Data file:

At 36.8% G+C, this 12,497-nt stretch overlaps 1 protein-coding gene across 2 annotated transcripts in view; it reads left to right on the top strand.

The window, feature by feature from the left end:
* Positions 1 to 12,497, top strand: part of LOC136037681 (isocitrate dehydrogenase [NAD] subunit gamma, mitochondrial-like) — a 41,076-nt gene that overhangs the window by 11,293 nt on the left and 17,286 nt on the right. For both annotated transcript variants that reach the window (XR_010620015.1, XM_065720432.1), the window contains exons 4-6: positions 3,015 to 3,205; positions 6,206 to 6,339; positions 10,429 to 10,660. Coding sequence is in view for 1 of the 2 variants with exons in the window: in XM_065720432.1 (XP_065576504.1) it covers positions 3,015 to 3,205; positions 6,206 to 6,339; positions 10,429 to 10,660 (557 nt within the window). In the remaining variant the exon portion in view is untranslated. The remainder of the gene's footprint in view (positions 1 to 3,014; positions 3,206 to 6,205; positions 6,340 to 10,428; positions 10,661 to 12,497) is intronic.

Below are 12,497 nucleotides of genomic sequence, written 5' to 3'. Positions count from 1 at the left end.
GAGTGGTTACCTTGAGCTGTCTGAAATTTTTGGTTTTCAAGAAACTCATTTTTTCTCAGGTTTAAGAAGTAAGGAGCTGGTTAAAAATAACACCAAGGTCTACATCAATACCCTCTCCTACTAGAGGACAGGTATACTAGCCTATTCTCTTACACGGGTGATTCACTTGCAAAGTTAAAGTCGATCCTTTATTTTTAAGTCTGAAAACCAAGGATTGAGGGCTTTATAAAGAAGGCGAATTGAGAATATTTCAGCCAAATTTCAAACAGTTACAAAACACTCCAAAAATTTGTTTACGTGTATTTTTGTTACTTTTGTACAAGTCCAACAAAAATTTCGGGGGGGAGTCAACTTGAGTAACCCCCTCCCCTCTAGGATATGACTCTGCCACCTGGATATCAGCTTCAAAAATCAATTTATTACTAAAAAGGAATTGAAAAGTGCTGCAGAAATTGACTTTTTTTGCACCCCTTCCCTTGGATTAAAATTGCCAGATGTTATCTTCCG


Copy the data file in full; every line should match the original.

At 36.8% G+C, this 12,497-nt stretch overlaps 1 protein-coding gene across 2 annotated transcripts in view; it reads left to right on the top strand.

The window, feature by feature from the left end:
* Positions 1 to 12,497, top strand: part of LOC136037681 (isocitrate dehydrogenase [NAD] subunit gamma, mitochondrial-like) — a 41,076-nt gene that overhangs the window by 11,293 nt on the left and 17,286 nt on the right. For both annotated transcript variants that reach the window (XR_010620015.1, XM_065720432.1), the window contains exons 4-6: positions 3,015 to 3,205; positions 6,206 to 6,339; positions 10,429 to 10,660. Coding sequence is in view for 1 of the 2 variants with exons in the window: in XM_065720432.1 (XP_065576504.1) it covers positions 3,015 to 3,205; positions 6,206 to 6,339; positions 10,429 to 10,660 (557 nt within the window). In the remaining variant the exon portion in view is untranslated. The remainder of the gene's footprint in view (positions 1 to 3,014; positions 3,206 to 6,205; positions 6,340 to 10,428; positions 10,661 to 12,497) is intronic.

Below are 12,497 nucleotides of genomic sequence, written 5' to 3'. Positions count from 1 at the left end.
GAGTGGTTACCTTGAGCTGTCTGAAATTTTTGGTTTTCAAGAAACTCATTTTTTCTCAGGTTTAAGAAGTAAGGAGCTGGTTAAAAATAACACCAAGGTCTACATCAATACCCTCTCCTACTAGAGGACAGGTATACTAGCCTATTCTCTTACACGGGTGATTCACTTGCAAAGTTAAAGTCGATCCTTTATTTTTAAGTCTGAAAACCAAGGATTGAGGGCTTTATAAAGAAGGCGAATTGAGAATATTTCAGCCAAATTTCAAACAGTTACAAAACACTCCAAAAATTTGTTTACGTGTATTTTTGTTACTTTTGTACAAGTCCAACAAAAATTTCGGGGGGGAGTCAACTTGAGTAACCCCCTCCCCTCTAGGATATGACTCTGCCACCTGGATATCAGCTTCAAAAATCAATTTATTACTAAAAAGGAATTGAAAAGTGCTGCAGAAATTGACTTTTTTTGCACCCCTTCCCTTGGATTAAAATTGCCAGATGTTATCTTCCG